They say the only things you can really count on are “death and taxes.” 

Events of the past week, even the past day, seem to amply testify to that claim.  Not much stability these days.  Borrowing words of the Declaration of Independence: “We hold these truths to be self-evident…”– that most of life is safe, stable and dependable, right?  Not this week.

We proclaim God is all-loving, all-powerful, willing and working toward our good.  But how can we boldly proclaim with St. Paul, we know that in all things, God works for the good of those who love Him and who are called to His purpose, when the world is reeling with this virus crisis that seems to be shaking our very foundations?  

What, then, shall we say to all this?  This memorable passage in Romans 8: 28 is followed almost immediately by even more powerful words, starting at verse 35:

35 Can anything ever separate us from Christ’s love? Does it mean he no longer loves us if we have trouble or calamity, or are persecuted, or hungry, or destitute, or in danger, or threatened with death?  As it is written, ‘For your sake we face death all day long, we are considered sheep to be slaughtered.’ 37 No, despite all these things, overwhelming victory is ours through Christ, who loved us. 38 And I am convinced that nothing can ever separate us from God’s love. Neither death nor life, neither angels nor demons, neither our fears for today nor our worries about tomorrow—not even the powers of hell can separate us from God’s love. 39 No power in the sky above or in the earth below—indeed, nothing in all creation will ever be able to separate us from the love of God that is revealed in Christ Jesus our Lord.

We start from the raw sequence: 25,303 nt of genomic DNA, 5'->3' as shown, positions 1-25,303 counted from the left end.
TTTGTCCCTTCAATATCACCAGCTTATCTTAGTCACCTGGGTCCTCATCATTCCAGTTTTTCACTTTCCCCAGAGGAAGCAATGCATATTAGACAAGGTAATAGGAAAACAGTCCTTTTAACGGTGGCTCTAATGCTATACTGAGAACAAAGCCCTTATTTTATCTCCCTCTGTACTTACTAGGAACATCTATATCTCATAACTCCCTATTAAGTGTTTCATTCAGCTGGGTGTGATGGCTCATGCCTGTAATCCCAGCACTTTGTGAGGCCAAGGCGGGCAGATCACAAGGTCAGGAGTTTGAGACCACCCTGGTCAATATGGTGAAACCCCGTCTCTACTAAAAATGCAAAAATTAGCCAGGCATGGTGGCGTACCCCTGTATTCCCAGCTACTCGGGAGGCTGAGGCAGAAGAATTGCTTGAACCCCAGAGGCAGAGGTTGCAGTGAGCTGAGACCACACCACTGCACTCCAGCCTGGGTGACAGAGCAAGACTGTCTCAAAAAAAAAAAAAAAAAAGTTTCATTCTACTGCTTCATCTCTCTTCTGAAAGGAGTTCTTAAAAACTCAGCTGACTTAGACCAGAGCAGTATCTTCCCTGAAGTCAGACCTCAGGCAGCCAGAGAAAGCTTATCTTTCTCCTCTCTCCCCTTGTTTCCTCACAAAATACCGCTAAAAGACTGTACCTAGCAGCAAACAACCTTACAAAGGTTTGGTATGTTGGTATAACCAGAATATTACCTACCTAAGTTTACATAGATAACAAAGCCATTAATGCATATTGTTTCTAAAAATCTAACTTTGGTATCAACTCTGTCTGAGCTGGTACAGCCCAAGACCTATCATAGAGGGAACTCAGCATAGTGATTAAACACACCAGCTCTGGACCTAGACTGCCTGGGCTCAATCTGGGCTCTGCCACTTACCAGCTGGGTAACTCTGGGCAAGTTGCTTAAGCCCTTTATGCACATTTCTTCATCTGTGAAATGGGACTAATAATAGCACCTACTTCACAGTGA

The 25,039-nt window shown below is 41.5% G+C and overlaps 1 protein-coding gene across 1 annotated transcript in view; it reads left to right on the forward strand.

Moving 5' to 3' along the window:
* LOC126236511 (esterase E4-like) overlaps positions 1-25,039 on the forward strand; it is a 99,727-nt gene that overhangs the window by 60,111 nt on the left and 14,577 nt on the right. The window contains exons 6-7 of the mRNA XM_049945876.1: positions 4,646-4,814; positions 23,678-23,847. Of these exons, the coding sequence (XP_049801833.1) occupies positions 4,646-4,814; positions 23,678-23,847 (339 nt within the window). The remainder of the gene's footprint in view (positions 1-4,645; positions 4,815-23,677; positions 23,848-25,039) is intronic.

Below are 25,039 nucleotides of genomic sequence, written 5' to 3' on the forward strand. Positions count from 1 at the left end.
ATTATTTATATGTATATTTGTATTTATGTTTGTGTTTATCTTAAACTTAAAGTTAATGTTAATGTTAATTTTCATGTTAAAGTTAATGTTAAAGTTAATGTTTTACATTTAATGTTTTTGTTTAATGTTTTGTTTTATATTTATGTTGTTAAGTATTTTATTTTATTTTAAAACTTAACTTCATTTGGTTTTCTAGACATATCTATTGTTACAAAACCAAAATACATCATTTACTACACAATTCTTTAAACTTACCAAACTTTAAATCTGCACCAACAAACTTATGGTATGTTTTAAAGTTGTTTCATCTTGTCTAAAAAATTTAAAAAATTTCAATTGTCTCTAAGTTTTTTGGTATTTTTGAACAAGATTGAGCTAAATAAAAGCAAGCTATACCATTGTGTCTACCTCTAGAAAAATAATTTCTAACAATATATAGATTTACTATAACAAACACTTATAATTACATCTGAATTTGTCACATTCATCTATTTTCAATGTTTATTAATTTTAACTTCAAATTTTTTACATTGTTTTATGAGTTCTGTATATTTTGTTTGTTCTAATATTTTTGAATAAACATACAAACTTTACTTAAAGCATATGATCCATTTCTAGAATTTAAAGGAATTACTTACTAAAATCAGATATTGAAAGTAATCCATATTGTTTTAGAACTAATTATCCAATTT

Perhaps Jesus’ words in the Gospels, saying whoever does not receive the Kingdom of God like a child will not enter it at all applies here as well.  A child does not have to understand to accept.  Kids are eager to wrapped in the mama’s love, though they can never understand it, just as they are eager to play with digital doodads without any understanding of how they work.  But we, with our adult “maturity,” instead bring an arrogance that says “If I don’t understand how God’s love/grace/healing/care can work in this circumstance, then it must not be true.”

It is a very good thing that the effectiveness of the computer and internet I’m using aren’t dependent upon my understanding how they work!  So why do I insist that I have to understand the mysteries of God for me to rest in the assurance of God’s grace?

It is times like this that, though I am quite the lover of words, I find my words are woefully inadequate. Yet still I trust.  Perhaps a prayer from one of the most powerful services in our Methodist tradition, summing up many of the truths we followers of Jesus hold dear, can serve:

God of us all, your love never ends.  When all else fails, you still are God.  We pray to you for one another in our need, and for all, anywhere, who (struggle) with us this day.  To those who doubt, give light; to those who are weak, strength; to all who have sinned, mercy; to all who sorrow, your peace.  Keep true in us the love with which we hold one another.  In all our ways we trust you…

Keep being a blessing—

Pastor Jim

A New Hope ~ (beyond the movie)